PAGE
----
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Innovations in Wrist Care

Richard A. Bernstein, MD

Fractures of the bones of the wrist, particularly the radius and the scaphoid remain common sources of injuries requiring fracture care. Though most fractures can be treated with splints or casts, there has been evolving treatment options which allow patients to return to activities much more quickly than they could in the past. There is increased awareness of osteoporosis, or thinning of the bone but despite advances in medical treatment “fragility” fractures commonly occur. On the other end of the spectrum, adolescents and young adults are particularly active with sports such as skiing, ice skating, gymnastics, and contact sports all of which put the wrist in jeopardy of an injury. Fortunately our bodies are incredibly resilient and most wrist injuries, typically represent a sprain that usually heals uneventfully. With significant trauma, fractures do commonly occur when significant force is placed across the wrist especially as the wrist is extended, or bent backwards.

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Distal Radius Fx

The most common fracture in the arm, and the second most common fracture in the body (second to spine fractures) is an injury of the bone in the distal forearm named the radius. Eponyms for this fracture include a Colles, Smith, and Barton’s fractures; each term describing a different fracture pattern. Usually, a patient falls on the outstretched arm causing displacement of the bone towards the back of the wrist. X-rays usually demonstrate the extent of the injury and if in good alignment or if it can be easily reduced, most fractures can be treated in a cast. However, often this necessitates six weeks or longer of cast treatment. Over the last 10 to 15 years there has been an evolution in treatment of fractures of the wrist using metallic plate and screws. Fracture fixation can usually be done in 30 to 45 minutes and typically a week after a surgery, I allow my patients to progress to a removable splint and start physical therapy. I was fortunate to have made the acquaintance of the pioneer in distal radius fractures, Dr. Jorge Orbay a number of years ago. By learning the technique, I was able to share the experience and surgical technique providing over twenty teaching sessions to orthopaedic and hand surgeons across the country on this innovative technique. Patients can shower when the dressing is removed and then start their hand rehabilitation. When compared to six weeks in a cast, early fracture fixation can help maintain the bone alignment and allow patients to return to work, sports, and activities much more quickly than they could with cast treatment.

The scaphoid bone is a canoe shaped bone that sits on the thumb side of the wrist. Similar to the radius fracture described previously, a scaphoid fracture typically occurs from a fall onto outstretched arm. This bone is more commonly injured in people 15 to 30 years old, men more than women and are often times passed off as a simple sprain. The difficulty with a scaphoid fracture is that often times the fracture cannot be visualized on initial x-rays and requires follow up X-rays or other advanced radiology as necessary. Because the fracture sometimes does not show up on initial x-rays, a scaphoid fracture can be missed; if that occurs, there is a very high risk that the bone neither heals and /or the wrist becomes arthritic. First and foremost an accurate diagnosis and a high level of clinical suspicion for this injury is necessary.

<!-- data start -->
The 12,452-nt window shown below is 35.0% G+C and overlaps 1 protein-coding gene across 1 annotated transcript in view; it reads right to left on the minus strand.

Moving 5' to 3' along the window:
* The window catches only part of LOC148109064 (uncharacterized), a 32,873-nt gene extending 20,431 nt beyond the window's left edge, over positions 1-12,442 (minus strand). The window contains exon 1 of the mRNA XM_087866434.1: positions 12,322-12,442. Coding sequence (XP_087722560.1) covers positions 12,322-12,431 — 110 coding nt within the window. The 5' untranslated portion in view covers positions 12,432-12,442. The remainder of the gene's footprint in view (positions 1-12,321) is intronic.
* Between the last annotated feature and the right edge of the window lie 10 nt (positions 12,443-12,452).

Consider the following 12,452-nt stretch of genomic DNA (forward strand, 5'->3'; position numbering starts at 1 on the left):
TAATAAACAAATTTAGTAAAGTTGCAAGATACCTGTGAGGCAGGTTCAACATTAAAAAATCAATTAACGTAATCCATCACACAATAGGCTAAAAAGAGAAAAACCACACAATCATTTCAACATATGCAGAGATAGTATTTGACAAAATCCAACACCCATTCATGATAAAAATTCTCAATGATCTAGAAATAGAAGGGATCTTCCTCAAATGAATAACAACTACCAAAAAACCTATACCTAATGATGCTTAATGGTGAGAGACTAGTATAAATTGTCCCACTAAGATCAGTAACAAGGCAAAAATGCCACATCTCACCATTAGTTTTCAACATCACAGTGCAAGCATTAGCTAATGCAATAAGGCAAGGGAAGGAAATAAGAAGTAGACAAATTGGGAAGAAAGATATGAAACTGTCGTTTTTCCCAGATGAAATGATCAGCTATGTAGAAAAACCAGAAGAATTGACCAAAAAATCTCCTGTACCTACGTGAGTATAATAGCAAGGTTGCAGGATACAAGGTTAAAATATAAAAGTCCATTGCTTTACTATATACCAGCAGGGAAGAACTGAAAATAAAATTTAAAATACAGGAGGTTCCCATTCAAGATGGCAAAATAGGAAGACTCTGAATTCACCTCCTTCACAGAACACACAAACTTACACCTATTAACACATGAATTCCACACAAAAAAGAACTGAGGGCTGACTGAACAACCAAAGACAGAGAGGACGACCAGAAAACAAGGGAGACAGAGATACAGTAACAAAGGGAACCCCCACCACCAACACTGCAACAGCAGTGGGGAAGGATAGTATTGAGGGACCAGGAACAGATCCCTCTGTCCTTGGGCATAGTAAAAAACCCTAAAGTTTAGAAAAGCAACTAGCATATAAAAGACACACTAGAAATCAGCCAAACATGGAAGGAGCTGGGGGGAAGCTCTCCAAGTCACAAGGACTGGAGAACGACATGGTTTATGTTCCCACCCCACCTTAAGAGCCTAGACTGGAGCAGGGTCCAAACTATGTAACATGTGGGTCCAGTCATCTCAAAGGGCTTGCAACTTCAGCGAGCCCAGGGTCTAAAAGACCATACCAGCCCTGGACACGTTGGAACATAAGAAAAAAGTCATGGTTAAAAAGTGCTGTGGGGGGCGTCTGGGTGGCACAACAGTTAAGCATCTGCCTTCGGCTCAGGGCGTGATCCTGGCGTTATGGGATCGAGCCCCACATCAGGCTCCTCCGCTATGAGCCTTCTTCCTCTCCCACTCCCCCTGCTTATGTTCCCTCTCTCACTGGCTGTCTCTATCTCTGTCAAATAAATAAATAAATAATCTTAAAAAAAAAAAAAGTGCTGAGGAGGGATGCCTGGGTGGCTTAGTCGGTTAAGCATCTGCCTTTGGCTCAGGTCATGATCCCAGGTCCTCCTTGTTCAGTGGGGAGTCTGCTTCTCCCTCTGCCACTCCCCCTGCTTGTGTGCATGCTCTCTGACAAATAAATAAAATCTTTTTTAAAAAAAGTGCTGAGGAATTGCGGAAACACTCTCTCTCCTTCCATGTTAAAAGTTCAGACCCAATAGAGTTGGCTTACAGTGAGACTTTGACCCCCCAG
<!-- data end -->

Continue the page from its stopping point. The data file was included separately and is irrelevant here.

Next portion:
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Scaphoid

Once diagnosed, the traditional treatment is three months in a cast, six weeks in a cast above the elbow and six weeks with a cast below the elbow. This is double the time it typically takes for a fracture of the radius to heal, and therefore the long duration of casting immobilization can be problematic. For a scaphoid fracture, a so called “percutaneous” procedure can be done to insert a small metallic screw in the body of the scaphoid under a special television like x-ray called fluoroscopy. The technique involves a small incision and using a special camera, a pin, a guidewire, and a screw placed within the bone to provide fixation. With good bone quality and excellent fixation, patients can come out of the postoperative dressing in one to two weeks, be placed in a custom made splint and start early careful activities. Healing of the scaphoid, even with surgery can be tenuous and occasionally requirs a slower rehabilitation course, but surgery avoids the need for prolonged periods in a cast. Studies have shown greater than 95% healing with placement of a screw within the scaphoid bone.

We always want to look for the most conservative approaches to treat our patients; however oftentimes, it is important to understand the options available, and in the right scenario, surgery can expedite, facilitate, and improve the healing. Though no medical treatments are without risks, there are many options available and medical technology continues to advance and I would be happy to answer any question with regards to these or other injuries